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Hard work pays off for Islington’s GCSE pupils

What’s the most important thing here? asks head as concerns for the mental health of students are raised amid exam changes

24 August, 2018 — By Emily Finch, Samantha Booth

Students from Arts and Media School Islington

AFTER a long summer of waiting, there were tears of joy – and some of disappointment – for Islington’s GCSE students yesterday (Thursday).

Students at schools across the borough found out their grades – most now scored from 9 to 1 following exam reforms.

The new tests – which have less coursework – began last year and will continue to be phased in across subjects until 2020. They are said to be tougher and critics nationwide have raised concerns about their impact on teenagers’ mental health.

Emma Dimitra Aarts, 16, from Finsbury Park received the best grades at St Mary Magdalene Academy and perhaps in the country.

“I worked quite hard,” she said, and was rewarded for her hard work at the school in Liverpool Road with a royal flush of grade nines – equivalent to A* – along with two A*s.

Fatima Osman from Elizabeth Garrett Anderson School

She said that she took every exam “seriously” and added: “The last few months have been a bit of a blur.”

Adebusola Alagbe, 16, said she was feeling “happy” with her exam results after passing 10 of them. Her top grade was in English Language where she scored a grade 8. She said she is hoping to become a midwife.

Zachary Pearl, 16, was one of the top-performing boys at the school, achieving a grade 9 in French and grade 8s in History and Mathematics. He said: “I didn’t expect to do so well in French, I found it so difficult.”

Central Foundation Boys’ School students

Naomi Reading’s mother Carol was crying after finding out her daughter’s results. The 16-year-old received top grades in Drama and Food Technology and is hoping to become an optometrist.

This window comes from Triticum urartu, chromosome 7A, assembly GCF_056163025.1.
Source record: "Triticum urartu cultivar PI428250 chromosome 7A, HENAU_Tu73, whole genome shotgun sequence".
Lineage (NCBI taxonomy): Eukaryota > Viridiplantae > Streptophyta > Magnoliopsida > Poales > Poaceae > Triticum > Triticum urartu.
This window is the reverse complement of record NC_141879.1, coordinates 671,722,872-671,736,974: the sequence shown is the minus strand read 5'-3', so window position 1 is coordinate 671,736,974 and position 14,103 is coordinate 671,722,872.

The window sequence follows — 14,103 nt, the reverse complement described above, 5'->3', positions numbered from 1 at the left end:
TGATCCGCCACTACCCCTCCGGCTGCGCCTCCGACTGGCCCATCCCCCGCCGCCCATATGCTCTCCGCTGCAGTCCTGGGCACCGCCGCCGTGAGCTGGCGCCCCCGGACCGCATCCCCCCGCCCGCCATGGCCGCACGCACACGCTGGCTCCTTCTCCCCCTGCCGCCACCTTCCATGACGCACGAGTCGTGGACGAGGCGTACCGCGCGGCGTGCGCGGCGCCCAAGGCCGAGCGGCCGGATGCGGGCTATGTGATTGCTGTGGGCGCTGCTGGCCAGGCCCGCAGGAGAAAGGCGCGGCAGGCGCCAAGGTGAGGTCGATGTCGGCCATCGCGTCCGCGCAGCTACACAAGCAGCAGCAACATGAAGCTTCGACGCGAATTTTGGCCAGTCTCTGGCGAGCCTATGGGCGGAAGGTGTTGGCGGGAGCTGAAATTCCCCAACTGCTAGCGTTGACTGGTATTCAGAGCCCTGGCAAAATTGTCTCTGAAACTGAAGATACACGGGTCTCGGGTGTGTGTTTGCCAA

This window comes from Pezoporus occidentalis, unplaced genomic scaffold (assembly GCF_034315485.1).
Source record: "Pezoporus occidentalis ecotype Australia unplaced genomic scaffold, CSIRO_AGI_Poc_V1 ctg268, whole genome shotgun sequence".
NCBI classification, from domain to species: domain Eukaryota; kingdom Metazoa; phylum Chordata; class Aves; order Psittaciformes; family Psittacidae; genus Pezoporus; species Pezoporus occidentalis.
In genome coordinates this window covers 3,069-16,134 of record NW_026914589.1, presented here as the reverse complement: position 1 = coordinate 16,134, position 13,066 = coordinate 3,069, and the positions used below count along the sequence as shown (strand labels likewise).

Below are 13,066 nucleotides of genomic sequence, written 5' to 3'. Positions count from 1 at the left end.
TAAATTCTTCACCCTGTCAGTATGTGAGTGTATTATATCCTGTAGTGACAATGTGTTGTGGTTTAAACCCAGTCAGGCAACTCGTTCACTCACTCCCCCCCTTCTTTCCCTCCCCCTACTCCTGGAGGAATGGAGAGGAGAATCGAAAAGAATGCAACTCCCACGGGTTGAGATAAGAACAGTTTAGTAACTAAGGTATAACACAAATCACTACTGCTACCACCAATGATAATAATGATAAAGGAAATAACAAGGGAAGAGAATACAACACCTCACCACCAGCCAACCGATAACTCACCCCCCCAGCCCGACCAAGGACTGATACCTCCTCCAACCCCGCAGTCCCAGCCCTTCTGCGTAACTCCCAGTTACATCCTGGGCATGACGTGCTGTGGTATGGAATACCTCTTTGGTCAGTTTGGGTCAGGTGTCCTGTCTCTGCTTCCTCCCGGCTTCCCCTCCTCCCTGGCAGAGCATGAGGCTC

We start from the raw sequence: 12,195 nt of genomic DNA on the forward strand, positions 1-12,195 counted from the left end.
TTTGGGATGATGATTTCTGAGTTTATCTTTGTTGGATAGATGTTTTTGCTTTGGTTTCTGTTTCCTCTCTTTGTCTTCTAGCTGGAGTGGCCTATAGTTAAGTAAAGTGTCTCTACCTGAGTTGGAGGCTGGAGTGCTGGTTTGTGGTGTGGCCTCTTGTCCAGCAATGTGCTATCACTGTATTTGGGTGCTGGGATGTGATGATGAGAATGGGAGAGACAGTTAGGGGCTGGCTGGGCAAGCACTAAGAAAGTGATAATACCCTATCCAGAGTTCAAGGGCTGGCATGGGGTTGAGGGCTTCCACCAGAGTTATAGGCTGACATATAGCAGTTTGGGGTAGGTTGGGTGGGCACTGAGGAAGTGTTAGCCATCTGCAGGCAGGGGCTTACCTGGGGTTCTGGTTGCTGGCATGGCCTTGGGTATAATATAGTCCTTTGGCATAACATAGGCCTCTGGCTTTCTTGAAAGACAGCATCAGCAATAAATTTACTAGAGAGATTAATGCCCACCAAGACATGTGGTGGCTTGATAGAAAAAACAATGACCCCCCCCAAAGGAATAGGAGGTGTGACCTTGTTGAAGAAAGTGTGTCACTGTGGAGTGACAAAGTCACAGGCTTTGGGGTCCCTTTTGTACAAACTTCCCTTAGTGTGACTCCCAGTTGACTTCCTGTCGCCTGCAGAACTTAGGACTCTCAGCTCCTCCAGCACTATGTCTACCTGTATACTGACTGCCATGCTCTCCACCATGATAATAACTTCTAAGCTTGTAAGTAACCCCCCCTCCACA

Her mum said: “Naomi worked so hard. She was completely overwhelmed. I’m so proud of her.”

There were celebrations at Elizabeth Garrett Anderson School. Fatima Osman had a smile on her face after finding out she had achieved six grade 9s, three A*s and 3As.

Adebusola Alagbe

The 16-year-old, from Holloway, said: “I had done a lot of hard work, I started revision from the beginning of the year really.”

Fifty per cent of year 11s at the all-girls school, in Donegal Street, where students begin their GCSEs in year 9, achieved six or more grade 7s or above – equivalent to A or A*.

Associate headteacher Sarah Beagley said there had been an increase in girls struggling to cope with exam pressure.

Emma Dimitra Aarts

She said: “I think that’s because of the way the exams are – it’s all examined at the end, you used to go into exams sometimes already having 40 or 60 per cent of it banked so you knew what you needed to do.”

She added: “We’ve definitely had to think a lot more about the whole exam season, several girls we’ve had to really pick up off the floor, had to sit exams separately, they’ve had to have real mentoring to get them through the whole process. That’s really hard to see. You have to ask yourself the question, what’s the most important thing here? Children’s mental health is really, really important.”

Jasmia Dyer, 16, achieved 6s and 7s and will be going to study dance at the famous BRIT School, in Croydon. She said: “The exams were really hard. I’ve always loved dance and I just want to perform and maybe choreograph.”

City of London Academy Highgate Hill’s Tomador Mohammed (left) and Shaily Roy

At Central Foundation Boys School, in Old Street, staff said pupils had achieved its highest ever percentage of top grades, with 34 per cent of all grades awarded being 7, 8 or 9.

Headteacher Jamie Brownhill said: “It has been challenging for students and teachers to take on these new GCSEs. They are all to be congratulated for their hard work that has resulted in them achieving some very good results.”

Evodie Tongomo and Caitlin Russell from Elizabeth Garrett Anderson School

City of London Academy Highgate Hill was celebrating a 98 per cent GCSE pass rate, while all students studying music at the Arts and Media School Islington achieved 4 and above and 92 per cent achieved the same result in French.

Councillor Joe Caluori, the Town Hall’s education chief, said: “Our students this year have faced a double challenge – the big shift towards exams at the end of their courses, and a brand new grading system – so it’s all the more impressive that they have come out of it with flying colours.”



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